New York’s ever-vigilant attorney general Andrew Cuomo is at it again, this time with an investigation into whether eight banks gave misleading information to rating agencies in order to boost the ratings on particular mortgage securities.
As the New York Times reports:
The agencies themselves have been widely criticized for overstating the quality of many mortgage securities that ended up losing money once the housing market collapsed. The inquiry by the attorney general of New York, Andrew M. Cuomo, suggests that he thinks the agencies may have been duped by one or more of the targets of his investigation.
The probe parallels federal inquiries into a wide range of financial companies in the years leading up to the collapse of the housing market. But, as the Times notes, whereas the federal probes have focused on interactions between the banks and their clients who bought mortgage securities, “this one expands the scope of scrutiny to the interplay between banks and the agencies that rate their securities”.
The New York Times notes that Cuomo’s investigation follows its publication of an article that described the measures employed by some bankers to get more positive evaluations from credit rating agencies.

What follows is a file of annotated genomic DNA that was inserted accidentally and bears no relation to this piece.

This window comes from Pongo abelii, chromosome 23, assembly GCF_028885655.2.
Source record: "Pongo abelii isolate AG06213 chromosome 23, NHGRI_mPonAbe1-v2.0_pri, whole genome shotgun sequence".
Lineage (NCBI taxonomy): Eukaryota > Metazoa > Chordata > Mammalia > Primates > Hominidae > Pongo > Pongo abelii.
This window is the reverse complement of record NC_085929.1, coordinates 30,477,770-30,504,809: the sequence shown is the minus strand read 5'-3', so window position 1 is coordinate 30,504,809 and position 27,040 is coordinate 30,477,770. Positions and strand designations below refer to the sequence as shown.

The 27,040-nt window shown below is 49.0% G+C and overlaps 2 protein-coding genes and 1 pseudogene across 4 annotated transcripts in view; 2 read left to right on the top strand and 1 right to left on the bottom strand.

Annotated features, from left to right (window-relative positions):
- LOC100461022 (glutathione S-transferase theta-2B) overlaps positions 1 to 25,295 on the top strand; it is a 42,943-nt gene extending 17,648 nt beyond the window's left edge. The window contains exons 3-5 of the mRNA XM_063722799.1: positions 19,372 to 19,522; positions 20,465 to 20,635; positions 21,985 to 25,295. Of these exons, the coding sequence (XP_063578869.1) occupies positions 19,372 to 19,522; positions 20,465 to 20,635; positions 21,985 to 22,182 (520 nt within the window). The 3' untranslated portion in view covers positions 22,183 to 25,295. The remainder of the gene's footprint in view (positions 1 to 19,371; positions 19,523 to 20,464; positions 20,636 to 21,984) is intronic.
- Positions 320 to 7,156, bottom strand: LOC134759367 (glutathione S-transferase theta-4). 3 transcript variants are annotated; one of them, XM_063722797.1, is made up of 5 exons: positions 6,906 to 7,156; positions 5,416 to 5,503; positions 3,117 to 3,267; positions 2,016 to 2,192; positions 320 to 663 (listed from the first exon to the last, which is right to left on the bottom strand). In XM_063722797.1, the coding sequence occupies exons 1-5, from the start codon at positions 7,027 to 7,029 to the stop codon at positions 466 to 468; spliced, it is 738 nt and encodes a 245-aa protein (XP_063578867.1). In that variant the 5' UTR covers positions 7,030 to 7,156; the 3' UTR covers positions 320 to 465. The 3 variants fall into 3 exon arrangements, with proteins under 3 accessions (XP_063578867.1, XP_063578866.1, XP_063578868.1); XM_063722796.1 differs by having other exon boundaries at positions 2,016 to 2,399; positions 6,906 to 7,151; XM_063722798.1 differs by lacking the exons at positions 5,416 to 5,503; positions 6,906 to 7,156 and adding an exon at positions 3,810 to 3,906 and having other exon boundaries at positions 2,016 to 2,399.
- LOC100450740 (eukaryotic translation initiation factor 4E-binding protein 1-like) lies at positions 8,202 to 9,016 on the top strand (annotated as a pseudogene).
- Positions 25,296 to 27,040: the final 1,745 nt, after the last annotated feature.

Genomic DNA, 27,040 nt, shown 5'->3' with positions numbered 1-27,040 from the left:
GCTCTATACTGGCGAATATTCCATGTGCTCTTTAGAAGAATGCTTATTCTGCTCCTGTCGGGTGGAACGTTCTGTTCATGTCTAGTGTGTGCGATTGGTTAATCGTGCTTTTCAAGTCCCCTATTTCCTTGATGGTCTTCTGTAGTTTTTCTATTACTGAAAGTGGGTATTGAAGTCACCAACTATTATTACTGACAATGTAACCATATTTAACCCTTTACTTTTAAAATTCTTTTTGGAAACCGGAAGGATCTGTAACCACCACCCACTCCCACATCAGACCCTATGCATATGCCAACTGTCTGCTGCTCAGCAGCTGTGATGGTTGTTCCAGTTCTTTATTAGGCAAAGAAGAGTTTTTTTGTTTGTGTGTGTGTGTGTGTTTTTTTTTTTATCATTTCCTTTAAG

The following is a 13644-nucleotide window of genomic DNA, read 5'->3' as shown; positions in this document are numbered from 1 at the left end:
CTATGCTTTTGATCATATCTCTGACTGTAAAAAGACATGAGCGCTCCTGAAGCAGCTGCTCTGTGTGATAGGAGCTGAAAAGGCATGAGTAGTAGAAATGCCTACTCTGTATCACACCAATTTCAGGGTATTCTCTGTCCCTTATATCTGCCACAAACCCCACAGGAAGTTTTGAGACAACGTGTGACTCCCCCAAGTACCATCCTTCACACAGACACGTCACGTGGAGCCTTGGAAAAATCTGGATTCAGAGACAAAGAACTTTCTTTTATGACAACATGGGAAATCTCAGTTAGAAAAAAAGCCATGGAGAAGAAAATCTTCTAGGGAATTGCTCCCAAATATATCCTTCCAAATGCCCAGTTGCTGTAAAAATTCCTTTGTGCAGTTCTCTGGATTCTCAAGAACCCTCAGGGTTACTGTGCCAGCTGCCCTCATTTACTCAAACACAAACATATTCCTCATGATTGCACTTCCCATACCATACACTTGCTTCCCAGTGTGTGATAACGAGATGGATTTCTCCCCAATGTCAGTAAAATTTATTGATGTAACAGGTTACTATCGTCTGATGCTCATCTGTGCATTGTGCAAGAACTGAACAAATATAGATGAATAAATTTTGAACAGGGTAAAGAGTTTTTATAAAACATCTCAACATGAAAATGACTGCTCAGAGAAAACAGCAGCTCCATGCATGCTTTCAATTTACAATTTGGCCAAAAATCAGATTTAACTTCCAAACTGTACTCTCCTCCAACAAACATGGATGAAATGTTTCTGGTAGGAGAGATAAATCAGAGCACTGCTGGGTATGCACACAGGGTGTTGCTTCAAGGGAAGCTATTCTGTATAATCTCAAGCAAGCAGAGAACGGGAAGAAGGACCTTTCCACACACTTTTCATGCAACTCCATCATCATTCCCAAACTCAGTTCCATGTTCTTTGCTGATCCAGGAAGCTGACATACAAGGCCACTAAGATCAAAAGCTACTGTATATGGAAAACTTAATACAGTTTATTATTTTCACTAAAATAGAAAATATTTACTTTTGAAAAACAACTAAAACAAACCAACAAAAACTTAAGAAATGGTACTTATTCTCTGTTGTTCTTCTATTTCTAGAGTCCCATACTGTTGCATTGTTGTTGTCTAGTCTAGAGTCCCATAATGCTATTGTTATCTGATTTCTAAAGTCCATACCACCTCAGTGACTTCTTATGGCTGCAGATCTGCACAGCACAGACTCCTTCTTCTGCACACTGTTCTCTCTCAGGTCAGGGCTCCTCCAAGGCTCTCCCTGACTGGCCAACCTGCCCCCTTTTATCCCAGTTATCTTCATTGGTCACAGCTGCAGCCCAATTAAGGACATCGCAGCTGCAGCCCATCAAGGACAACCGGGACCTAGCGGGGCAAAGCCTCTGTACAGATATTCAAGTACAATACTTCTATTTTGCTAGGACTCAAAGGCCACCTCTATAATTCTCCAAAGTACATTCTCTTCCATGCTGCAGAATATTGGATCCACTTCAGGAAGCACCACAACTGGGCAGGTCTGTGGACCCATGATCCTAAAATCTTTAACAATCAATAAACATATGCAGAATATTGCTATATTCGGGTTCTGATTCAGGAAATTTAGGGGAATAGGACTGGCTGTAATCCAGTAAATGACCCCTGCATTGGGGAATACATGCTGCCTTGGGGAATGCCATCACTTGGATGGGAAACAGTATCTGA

But it also comes amid comments like these below, from Piper Jaffray analysts, after the SEC’s last Friday move to send a Wells notice to Moody’s, warning it might sue the agency for “false and misleading” statements in its application as a ratings organisation.
Jones’ investigation found that Moody’s had wrongly bestowed triple-A ratings on billions of dollars of so-called constant proportion debt obligations.
Piper Jaffray’s subsequent note suggests, as noted in FT Alphaville’s Monday post, that “the blame game is reaching fever pitch”:
While we believe the rating agencies share culpability for the errors that triggered the financial crises, we also think that banks, regulators, Congress, borrowers and investors all played leading roles. However, following recent Senate hearings, the tone in Washington has become increasingly strident, boosting the probability that regulatory reform could prove more burdensome than initially anticipated, at least near-term.
It might come as welcome relief for the rating agencies, then, to see Cuomo and possibly others turn their sights on the banks. But ultimately, it seems, their woes are really just beginning.
European leaders hit at ratings agencies – FT
Moody’s chief admits to failings in run-up to financial crisis – FT
The incredible quantum credit rating – FT Alphaville
Moody’s in hooker heels – FT Alphaville